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Hotel Association Calls for Rejection of Proposed Greenburgh Hotel Room Tax

3% Levy On Top of County and State Taxes Will Undercut Hotels,
Motels and Inns in the Town and Its Villages

(March 17, 2011) --The Westchester Hotel Association, which represents 31 hotels, inns and conference centers across Westchester County, today voiced strong opposition to planned hotel room occupancy taxes that are being proposed in the Town of Greenburgh and a growing number of communities across the county. 

The group specifically cited a proposed 3 percent tax proposed for the unincorporated areas of Greenburgh as well as the villages that fall within its borders that have hotels or motels including Tarrytown, Elmsford and Ardsley. The town is home to nearly a dozen hotels including such major properties as the Westchester Marriott, Tarrytown House Estate & Conference Center and the Doubletree by Hilton at Tarrytown, as well as such well-known brands as Sheraton, Marriott Courtyard and Embassy Suites and boutique properties such as Castle on the Hudson.
Separate versions of the Greenburgh tax have been proposed in the State Assembly by Assemblyman Tom Abinanti and in the Senate by Senator Andrea Stewart-Cousins. The language of the two versions is waiting to be reconciled so that it is the same in both, a relatively easy procedure. The legislation also requires that the Greenburgh Town Board pass a “Home Rule Message” that is required for the State Legislature to act, a step the local board has not yet taken.
Dan Conte, General Manager of the Westchester Marriott Hotel on Route 119 in Greenburgh and President of the Westchester Hotel Association, said the trade group was deeply concerned about the accelerating trend across the county for local municipalities to tap into the hotel industry for additional tax revenues. The City of White Plains passed a tax within the last two years, the Village of Rye Brook took a similar step last year, the Village of Mamaroneck is looking to place a room tax on the two small motels within its borders and the City of Peekskill has gotten the go-ahead for a tax that it has not yet imposed.

“The hotels are an easy target,” Conte said. “To elected officials hungry for additional revenues, they see our members as just businesses that don’t account for a lot of voters who complain or vote against them. What they apparently fail to see is that we are one of the largest sectors in the Westchester economy. We pay major local real estate taxes and that hitting us with new taxes that are paid by our guests has negative business consequences.”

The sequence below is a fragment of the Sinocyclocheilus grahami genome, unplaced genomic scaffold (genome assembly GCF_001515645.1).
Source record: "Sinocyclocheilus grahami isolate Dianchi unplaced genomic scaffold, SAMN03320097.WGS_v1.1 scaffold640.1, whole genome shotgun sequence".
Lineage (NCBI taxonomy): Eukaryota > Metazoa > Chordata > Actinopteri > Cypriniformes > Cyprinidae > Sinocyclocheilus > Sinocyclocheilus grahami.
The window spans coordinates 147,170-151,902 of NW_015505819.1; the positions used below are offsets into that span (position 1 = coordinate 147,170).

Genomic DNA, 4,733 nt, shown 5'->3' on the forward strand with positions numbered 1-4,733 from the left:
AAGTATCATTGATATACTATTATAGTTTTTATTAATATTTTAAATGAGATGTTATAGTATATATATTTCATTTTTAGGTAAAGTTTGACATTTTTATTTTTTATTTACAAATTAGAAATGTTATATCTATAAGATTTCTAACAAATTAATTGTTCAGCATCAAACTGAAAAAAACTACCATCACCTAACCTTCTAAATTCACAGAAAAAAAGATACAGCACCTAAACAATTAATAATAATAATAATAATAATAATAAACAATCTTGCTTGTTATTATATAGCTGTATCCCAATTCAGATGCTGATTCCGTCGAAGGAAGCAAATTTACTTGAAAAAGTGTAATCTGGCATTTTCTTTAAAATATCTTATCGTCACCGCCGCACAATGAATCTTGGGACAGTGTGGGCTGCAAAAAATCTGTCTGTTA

Conte explained that while the public typically sees the hotel industry not as a whole but as individual sites, the collective size and scope of the business is substantial in Westchester. “Our 31 members account for 5,340 guest rooms and employ more than 2,500 workers. This makes us one of the largest sectors in the county’s economy. The last two years have been very challenging for all of us due to recession-related cutbacks in business travel and corporate meetings. We’re finally seeing some signs of a comeback, but it is still far from robust. That’s why adding taxes that further inflate the bills our customers pay is counter-productive at best,” Conte said.

The Hotel Association points out that local room occupancy taxes like the one being planned by Greenburgh shouldn’t be viewed in isolation. There is already a 3 percent county room occupancy tax as well as state and local sales taxes that bring the total room tax to close to over 10 percent across Westchester. For the dozen hotels and motels in Greenburgh, the added town/village tax would bring the total room tax to nearly 14 percent.

“Westchester is not an isolated market,” Conte concluded. “We are in direct competition with hotels in Manhattan, Connecticut, Rockland and Northern New Jersey. Adding another tax only serves to undercut our competitive position. It is a short-sighted approach that may seem like an easy financial hit for the local municipalities, but it is anti-business. We are calling on the Greenburgh Town Board to reject this approach and for our state legislators to avoid the temptation to add to the tax burden we are already carrying.”

Dan Conte
 Westchester Hotel Association
  (914) 333-1200


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